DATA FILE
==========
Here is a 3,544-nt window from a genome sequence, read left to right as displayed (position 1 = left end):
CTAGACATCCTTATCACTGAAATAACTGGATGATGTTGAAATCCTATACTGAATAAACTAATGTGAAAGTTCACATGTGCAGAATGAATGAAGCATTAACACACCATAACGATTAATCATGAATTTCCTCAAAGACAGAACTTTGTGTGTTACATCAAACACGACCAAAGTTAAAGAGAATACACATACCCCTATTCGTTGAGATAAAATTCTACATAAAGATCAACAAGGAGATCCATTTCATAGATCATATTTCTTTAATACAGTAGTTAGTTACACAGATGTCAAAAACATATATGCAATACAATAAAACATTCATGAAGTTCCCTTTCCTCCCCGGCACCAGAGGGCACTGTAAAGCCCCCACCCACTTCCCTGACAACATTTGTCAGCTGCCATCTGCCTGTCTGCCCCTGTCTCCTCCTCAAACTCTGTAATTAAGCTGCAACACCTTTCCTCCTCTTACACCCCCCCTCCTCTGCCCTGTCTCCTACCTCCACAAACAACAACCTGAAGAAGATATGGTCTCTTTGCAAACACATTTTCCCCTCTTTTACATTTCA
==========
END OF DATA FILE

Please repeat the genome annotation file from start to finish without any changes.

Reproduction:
Here is a 3,544-nt window from a genome sequence, read left to right as displayed (position 1 = left end):
CTAGACATCCTTATCACTGAAATAACTGGATGATGTTGAAATCCTATACTGAATAAACTAATGTGAAAGTTCACATGTGCAGAATGAATGAAGCATTAACACACCATAACGATTAATCATGAATTTCCTCAAAGACAGAACTTTGTGTGTTACATCAAACACGACCAAAGTTAAAGAGAATACACATACCCCTATTCGTTGAGATAAAATTCTACATAAAGATCAACAAGGAGATCCATTTCATAGATCATATTTCTTTAATACAGTAGTTAGTTACACAGATGTCAAAAACATATATGCAATACAATAAAACATTCATGAAGTTCCCTTTCCTCCCCGGCACCAGAGGGCACTGTAAAGCCCCCACCCACTTCCCTGACAACATTTGTCAGCTGCCATCTGCCTGTCTGCCCCTGTCTCCTCCTCAAACTCTGTAATTAAGCTGCAACACCTTTCCTCCTCTTACACCCCCCCTCCTCTGCCCTGTCTCCTACCTCCACAAACAACAACCTGAAGAAGATATGGTCTCTTTGCAAACACATTTTCCCCTCTTTTACATTTCA